Allium sativum, commonly known as garlic, is a species in the onion family Alliaceae. Its close relatives include the onion, shallot, leek, and chive. Garlic has been used throughout recorded history for both culinary and medicinal purposes. It has a characteristic pungent, spicy flavor that mellows and sweetens considerably with cooking. A bulb of garlic, the most commonly used part of the plant, is divided into numerous fleshy sections called cloves. Single clove garlic (also called Pearl garlic or Solo garlic) also existsâ€”it originates in the Yunnan province of China. The cloves are used as seed, for consumption (raw or cooked), and for medicinal purposes. The leaves, stems (scape), and flowers (bulbils) on the head (spathe) are also edible and are most often consumed while immature and still tender. The papery, protective layers of ``skin`` over various parts of the plant and the roots attached to the bulb are the only parts not considered palatable.//
The ancestry of cultivated garlic, according to Zohary and Hopf, is not definitely established: ``A difficulty in the identification of its wild progenitor is the sterility of the cultivars.``
Allium sativum grows in the wild in areas where it has become naturalised; it probably descended from the species Allium longicuspis, which grows wild in southwestern Asia. The ``wild garlic``, ``crow garlic``, and ``field garlic`` of Britain are the species Allium ursinum, Allium vineale, and Allium oleraceum, respectively. In North America, Allium vineale (known as ``wild garlic`` or ``crow garlic``) and Allium canadense, known as ``meadow garlic`` or ``wild garlic`` and ``wild onion``, are common weeds in fields. One of the best-known ``garlics``, the so-called elephant garlic, is actually a wild leek (Allium ampeloprasum). It is called Sudu Lunu in Sinhalese, Lehsun in Urdu and Hindi, Velli ullipaaya in Telugu, Vellai poondu in Tamil, Velutthulli in Malayalam, and Bellulli in Kannada.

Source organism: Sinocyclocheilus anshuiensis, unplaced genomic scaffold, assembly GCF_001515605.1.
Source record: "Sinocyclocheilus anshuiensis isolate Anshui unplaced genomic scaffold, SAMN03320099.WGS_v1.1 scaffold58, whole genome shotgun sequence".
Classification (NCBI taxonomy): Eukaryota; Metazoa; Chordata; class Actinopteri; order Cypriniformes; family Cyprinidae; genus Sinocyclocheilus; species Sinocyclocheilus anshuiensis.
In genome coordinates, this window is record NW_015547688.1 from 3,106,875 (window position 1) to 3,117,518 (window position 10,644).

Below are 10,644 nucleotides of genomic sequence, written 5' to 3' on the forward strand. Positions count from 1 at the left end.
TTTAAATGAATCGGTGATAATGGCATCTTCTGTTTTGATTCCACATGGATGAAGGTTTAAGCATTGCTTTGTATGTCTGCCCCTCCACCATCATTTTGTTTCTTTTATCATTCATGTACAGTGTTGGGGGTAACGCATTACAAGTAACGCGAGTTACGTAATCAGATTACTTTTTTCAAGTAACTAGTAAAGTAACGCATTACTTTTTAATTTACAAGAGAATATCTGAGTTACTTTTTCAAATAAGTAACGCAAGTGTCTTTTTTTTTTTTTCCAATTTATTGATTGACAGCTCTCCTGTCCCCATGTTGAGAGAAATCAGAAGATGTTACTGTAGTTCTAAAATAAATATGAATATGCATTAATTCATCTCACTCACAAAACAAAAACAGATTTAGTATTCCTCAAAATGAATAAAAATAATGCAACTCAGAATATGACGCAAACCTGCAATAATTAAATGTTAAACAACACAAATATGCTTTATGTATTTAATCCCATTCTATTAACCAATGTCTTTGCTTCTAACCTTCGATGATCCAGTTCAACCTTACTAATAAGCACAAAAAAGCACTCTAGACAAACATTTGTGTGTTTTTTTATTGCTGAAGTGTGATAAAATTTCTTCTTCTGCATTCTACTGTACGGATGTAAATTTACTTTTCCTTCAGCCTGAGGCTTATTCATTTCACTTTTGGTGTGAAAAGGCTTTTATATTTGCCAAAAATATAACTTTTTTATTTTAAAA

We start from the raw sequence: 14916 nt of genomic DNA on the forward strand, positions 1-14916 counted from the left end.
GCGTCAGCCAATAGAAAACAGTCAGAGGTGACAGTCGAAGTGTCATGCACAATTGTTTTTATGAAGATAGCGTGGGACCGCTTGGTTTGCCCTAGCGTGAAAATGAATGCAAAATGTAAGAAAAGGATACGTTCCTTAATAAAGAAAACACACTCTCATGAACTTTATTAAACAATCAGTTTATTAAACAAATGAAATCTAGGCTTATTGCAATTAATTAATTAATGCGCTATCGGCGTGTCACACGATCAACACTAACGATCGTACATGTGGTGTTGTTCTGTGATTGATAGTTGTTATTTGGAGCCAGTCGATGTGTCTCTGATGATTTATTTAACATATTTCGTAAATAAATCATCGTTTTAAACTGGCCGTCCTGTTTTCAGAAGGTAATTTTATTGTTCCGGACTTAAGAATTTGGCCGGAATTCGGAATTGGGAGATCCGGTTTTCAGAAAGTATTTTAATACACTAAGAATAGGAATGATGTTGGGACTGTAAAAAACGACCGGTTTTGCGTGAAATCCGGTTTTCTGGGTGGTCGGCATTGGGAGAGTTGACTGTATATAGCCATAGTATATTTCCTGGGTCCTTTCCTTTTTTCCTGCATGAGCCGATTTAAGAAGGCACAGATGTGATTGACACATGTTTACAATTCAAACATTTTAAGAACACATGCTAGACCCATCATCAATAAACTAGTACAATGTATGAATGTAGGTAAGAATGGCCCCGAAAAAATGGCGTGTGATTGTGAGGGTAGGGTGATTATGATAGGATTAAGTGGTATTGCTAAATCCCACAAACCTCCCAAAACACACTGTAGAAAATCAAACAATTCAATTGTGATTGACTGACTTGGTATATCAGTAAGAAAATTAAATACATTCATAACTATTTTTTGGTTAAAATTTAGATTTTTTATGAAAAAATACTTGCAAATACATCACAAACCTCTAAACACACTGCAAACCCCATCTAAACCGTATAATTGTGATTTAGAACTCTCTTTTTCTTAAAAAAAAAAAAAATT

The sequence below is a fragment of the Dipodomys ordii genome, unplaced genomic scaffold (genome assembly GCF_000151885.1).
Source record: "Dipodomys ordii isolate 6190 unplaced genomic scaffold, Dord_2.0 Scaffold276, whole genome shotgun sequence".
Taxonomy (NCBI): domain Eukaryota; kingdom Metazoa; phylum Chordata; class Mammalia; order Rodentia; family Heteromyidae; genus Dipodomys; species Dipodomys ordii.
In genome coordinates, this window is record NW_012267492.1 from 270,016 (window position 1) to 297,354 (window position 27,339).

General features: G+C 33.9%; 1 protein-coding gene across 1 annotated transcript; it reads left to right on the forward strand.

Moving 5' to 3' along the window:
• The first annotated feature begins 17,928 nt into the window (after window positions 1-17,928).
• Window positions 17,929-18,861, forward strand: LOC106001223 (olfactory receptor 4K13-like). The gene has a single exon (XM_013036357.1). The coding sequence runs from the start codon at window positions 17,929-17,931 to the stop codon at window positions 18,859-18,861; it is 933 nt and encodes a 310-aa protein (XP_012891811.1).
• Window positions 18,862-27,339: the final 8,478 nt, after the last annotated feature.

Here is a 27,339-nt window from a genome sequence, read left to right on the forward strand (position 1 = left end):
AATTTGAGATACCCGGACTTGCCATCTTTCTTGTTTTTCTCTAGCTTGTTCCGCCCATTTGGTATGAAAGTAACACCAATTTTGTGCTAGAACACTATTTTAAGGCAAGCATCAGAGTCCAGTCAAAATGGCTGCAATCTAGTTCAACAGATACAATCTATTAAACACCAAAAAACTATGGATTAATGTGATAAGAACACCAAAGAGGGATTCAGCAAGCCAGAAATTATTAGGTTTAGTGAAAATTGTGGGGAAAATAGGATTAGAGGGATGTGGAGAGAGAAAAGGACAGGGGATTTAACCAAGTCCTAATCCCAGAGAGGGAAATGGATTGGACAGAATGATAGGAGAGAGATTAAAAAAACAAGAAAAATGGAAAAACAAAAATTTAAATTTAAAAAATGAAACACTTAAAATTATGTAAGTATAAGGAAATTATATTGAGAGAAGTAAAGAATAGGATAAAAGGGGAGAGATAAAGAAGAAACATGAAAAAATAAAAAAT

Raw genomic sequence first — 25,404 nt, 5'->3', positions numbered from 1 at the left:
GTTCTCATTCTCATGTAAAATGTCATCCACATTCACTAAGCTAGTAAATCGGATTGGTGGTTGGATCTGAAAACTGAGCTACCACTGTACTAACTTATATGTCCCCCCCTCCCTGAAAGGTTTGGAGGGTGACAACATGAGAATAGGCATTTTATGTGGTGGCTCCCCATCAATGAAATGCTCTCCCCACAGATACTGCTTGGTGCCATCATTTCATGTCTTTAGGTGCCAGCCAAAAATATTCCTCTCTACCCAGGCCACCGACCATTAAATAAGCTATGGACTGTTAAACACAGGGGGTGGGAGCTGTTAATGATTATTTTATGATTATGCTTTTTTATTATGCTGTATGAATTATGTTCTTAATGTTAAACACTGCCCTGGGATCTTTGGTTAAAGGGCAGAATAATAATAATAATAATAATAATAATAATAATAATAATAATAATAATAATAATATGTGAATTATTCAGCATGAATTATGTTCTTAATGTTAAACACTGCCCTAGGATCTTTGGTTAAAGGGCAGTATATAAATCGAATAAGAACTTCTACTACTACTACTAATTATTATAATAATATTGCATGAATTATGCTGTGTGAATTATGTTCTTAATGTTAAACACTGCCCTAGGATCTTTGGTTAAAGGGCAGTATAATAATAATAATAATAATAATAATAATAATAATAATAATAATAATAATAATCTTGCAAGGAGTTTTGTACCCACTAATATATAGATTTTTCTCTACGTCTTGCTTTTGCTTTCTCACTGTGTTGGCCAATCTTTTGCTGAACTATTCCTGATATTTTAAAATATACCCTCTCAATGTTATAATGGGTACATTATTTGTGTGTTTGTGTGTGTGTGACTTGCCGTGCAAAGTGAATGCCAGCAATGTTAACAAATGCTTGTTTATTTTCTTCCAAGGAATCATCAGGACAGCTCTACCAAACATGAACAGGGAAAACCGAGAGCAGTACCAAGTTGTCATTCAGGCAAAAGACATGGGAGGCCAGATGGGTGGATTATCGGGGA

Consumer garlic can come in many formats, including fresh, frozen, dried and shelf stable products (in tubes or jars). Due to the fact that shelf stable garlic is often derived from dehydrated garlic and then packed in preservatives, the pungent flavor is often compromised. A newer product uses compacted cubes which are then frozen, claiming to retain flavor better.
Garlic is easy to grow and can be grown year-round in mild climates. In cold climates, cloves can be planted in the ground about six weeks before the soil freezes and harvested in late spring. Garlic plants are not attacked by pests. They can suffer from pink root, a disease that stunts the roots and turns them pink or red. Garlic plants can be grown close together, leaving enough room for the bulbs to mature, and are easily grown in containers of sufficient depth.
There are different types or subspecies of garlic, most notably hardneck garlic and softneck garlic. The latitude where the garlic is grown affects the choice of type as garlic can be day-length sensitive. Hardneck garlic is generally grown in cooler climates; softneck garlic is generally grown closer to the equator.
Garlic is grown globally, but